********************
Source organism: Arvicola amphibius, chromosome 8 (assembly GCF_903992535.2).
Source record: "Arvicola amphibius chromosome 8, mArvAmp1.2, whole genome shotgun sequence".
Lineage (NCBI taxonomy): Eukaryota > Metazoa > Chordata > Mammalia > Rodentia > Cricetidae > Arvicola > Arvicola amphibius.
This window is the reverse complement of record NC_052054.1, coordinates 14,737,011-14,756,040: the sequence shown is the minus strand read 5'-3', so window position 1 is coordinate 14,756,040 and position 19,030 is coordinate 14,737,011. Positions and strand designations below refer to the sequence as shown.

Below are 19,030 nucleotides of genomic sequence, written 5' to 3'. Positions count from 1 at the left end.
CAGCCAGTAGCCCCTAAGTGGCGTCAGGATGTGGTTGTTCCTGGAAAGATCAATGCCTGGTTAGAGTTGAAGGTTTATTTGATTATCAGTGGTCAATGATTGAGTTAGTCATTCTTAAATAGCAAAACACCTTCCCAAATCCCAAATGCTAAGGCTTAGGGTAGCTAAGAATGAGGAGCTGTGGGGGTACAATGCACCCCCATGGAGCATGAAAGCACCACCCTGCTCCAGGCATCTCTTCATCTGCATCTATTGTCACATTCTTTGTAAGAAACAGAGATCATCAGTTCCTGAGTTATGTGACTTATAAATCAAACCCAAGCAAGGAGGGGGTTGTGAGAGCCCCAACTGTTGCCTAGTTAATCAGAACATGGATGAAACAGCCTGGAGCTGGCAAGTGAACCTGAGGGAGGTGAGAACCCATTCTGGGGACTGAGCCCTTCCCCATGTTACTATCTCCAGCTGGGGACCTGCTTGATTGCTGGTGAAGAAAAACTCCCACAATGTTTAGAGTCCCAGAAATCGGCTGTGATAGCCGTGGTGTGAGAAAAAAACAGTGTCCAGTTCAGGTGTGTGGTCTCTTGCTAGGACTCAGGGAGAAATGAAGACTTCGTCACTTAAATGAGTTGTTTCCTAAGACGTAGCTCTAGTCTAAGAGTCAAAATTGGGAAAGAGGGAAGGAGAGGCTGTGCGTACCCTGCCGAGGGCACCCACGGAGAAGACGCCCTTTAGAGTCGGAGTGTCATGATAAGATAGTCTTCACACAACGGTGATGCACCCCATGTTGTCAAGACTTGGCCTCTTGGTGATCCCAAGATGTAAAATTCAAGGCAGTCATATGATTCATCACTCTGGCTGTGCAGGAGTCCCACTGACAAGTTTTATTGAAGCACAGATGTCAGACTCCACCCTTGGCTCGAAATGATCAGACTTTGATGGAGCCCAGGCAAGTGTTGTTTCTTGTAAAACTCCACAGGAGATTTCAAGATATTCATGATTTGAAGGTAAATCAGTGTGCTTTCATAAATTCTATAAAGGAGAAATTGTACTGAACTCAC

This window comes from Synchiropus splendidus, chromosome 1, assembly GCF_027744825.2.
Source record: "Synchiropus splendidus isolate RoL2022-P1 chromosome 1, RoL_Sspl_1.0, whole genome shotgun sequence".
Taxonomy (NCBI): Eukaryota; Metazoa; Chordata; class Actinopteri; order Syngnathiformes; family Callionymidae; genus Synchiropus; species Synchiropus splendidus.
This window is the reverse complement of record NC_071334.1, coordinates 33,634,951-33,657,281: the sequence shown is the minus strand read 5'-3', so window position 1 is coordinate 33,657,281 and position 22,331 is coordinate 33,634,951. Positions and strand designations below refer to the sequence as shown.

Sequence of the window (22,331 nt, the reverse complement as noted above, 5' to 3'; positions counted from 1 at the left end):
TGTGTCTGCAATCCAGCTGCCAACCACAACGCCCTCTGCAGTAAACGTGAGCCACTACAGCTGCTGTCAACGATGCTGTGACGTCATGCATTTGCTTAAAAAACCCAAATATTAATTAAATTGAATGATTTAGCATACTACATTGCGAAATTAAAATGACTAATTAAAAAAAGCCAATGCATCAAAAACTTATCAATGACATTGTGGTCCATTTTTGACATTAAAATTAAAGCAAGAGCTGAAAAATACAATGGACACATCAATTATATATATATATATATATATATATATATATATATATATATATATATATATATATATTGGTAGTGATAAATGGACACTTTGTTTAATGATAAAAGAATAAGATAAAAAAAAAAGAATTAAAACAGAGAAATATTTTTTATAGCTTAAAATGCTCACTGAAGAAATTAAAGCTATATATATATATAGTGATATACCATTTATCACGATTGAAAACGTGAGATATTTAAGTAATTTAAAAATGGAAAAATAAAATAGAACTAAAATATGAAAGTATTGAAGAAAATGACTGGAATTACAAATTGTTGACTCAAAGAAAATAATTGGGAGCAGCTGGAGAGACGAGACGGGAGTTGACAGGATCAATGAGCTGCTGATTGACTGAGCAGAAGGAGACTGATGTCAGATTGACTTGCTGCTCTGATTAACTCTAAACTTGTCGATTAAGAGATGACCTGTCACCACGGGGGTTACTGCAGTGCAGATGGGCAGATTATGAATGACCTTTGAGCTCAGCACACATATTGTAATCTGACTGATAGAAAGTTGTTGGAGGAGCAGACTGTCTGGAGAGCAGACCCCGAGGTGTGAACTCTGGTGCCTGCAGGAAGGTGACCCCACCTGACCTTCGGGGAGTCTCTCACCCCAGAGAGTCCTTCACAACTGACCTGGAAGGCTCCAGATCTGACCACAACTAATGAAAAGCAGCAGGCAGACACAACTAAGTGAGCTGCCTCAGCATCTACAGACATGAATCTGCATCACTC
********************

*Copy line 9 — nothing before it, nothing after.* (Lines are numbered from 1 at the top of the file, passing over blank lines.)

Taxonomy (NCBI): Eukaryota; Metazoa; Chordata; class Actinopteri; order Syngnathiformes; family Callionymidae; genus Synchiropus; species Synchiropus splendidus.